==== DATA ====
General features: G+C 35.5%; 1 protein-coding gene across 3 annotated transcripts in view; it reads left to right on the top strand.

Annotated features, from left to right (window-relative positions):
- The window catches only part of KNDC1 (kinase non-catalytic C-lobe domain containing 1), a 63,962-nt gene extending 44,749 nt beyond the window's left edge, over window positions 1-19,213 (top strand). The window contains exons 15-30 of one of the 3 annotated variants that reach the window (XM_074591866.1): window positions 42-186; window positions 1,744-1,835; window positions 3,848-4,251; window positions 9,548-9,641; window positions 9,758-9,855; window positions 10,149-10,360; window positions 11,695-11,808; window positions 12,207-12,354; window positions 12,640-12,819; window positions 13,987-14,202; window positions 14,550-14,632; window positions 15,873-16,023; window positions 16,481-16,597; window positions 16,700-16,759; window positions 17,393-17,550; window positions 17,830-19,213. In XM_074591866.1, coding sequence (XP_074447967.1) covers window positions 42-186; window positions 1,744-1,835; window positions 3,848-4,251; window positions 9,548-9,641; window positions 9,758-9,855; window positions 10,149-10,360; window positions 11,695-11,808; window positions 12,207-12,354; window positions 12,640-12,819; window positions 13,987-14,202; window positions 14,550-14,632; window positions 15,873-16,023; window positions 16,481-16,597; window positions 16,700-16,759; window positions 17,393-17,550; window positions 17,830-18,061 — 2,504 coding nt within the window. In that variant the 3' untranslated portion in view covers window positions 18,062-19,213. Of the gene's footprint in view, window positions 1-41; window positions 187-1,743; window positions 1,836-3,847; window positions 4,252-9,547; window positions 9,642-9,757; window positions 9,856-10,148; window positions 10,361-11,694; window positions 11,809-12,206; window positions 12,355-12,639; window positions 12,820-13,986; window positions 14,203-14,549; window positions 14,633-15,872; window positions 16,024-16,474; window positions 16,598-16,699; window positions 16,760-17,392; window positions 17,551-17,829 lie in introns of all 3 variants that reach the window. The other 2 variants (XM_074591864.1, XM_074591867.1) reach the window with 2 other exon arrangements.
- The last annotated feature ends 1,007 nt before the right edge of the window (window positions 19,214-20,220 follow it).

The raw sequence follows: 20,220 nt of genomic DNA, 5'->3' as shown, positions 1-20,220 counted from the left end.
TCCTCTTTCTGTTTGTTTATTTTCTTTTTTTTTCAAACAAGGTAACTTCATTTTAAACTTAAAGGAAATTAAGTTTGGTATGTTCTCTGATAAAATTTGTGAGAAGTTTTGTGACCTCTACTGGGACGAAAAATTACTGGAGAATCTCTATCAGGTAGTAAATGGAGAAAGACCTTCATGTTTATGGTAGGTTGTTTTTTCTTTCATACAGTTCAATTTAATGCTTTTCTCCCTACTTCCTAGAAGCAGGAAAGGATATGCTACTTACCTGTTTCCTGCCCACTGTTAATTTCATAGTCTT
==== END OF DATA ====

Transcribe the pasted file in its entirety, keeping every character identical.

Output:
General features: G+C 35.5%; 1 protein-coding gene across 3 annotated transcripts in view; it reads left to right on the top strand.

Annotated features, from left to right (window-relative positions):
- The window catches only part of KNDC1 (kinase non-catalytic C-lobe domain containing 1), a 63,962-nt gene extending 44,749 nt beyond the window's left edge, over window positions 1-19,213 (top strand). The window contains exons 15-30 of one of the 3 annotated variants that reach the window (XM_074591866.1): window positions 42-186; window positions 1,744-1,835; window positions 3,848-4,251; window positions 9,548-9,641; window positions 9,758-9,855; window positions 10,149-10,360; window positions 11,695-11,808; window positions 12,207-12,354; window positions 12,640-12,819; window positions 13,987-14,202; window positions 14,550-14,632; window positions 15,873-16,023; window positions 16,481-16,597; window positions 16,700-16,759; window positions 17,393-17,550; window positions 17,830-19,213. In XM_074591866.1, coding sequence (XP_074447967.1) covers window positions 42-186; window positions 1,744-1,835; window positions 3,848-4,251; window positions 9,548-9,641; window positions 9,758-9,855; window positions 10,149-10,360; window positions 11,695-11,808; window positions 12,207-12,354; window positions 12,640-12,819; window positions 13,987-14,202; window positions 14,550-14,632; window positions 15,873-16,023; window positions 16,481-16,597; window positions 16,700-16,759; window positions 17,393-17,550; window positions 17,830-18,061 — 2,504 coding nt within the window. In that variant the 3' untranslated portion in view covers window positions 18,062-19,213. Of the gene's footprint in view, window positions 1-41; window positions 187-1,743; window positions 1,836-3,847; window positions 4,252-9,547; window positions 9,642-9,757; window positions 9,856-10,148; window positions 10,361-11,694; window positions 11,809-12,206; window positions 12,355-12,639; window positions 12,820-13,986; window positions 14,203-14,549; window positions 14,633-15,872; window positions 16,024-16,474; window positions 16,598-16,699; window positions 16,760-17,392; window positions 17,551-17,829 lie in introns of all 3 variants that reach the window. The other 2 variants (XM_074591864.1, XM_074591867.1) reach the window with 2 other exon arrangements.
- The last annotated feature ends 1,007 nt before the right edge of the window (window positions 19,214-20,220 follow it).

The raw sequence follows: 20,220 nt of genomic DNA, 5'->3' as shown, positions 1-20,220 counted from the left end.
TCCTCTTTCTGTTTGTTTATTTTCTTTTTTTTTCAAACAAGGTAACTTCATTTTAAACTTAAAGGAAATTAAGTTTGGTATGTTCTCTGATAAAATTTGTGAGAAGTTTTGTGACCTCTACTGGGACGAAAAATTACTGGAGAATCTCTATCAGGTAGTAAATGGAGAAAGACCTTCATGTTTATGGTAGGTTGTTTTTTCTTTCATACAGTTCAATTTAATGCTTTTCTCCCTACTTCCTAGAAGCAGGAAAGGATATGCTACTTACCTGTTTCCTGCCCACTGTTAATTTCATAGTCTT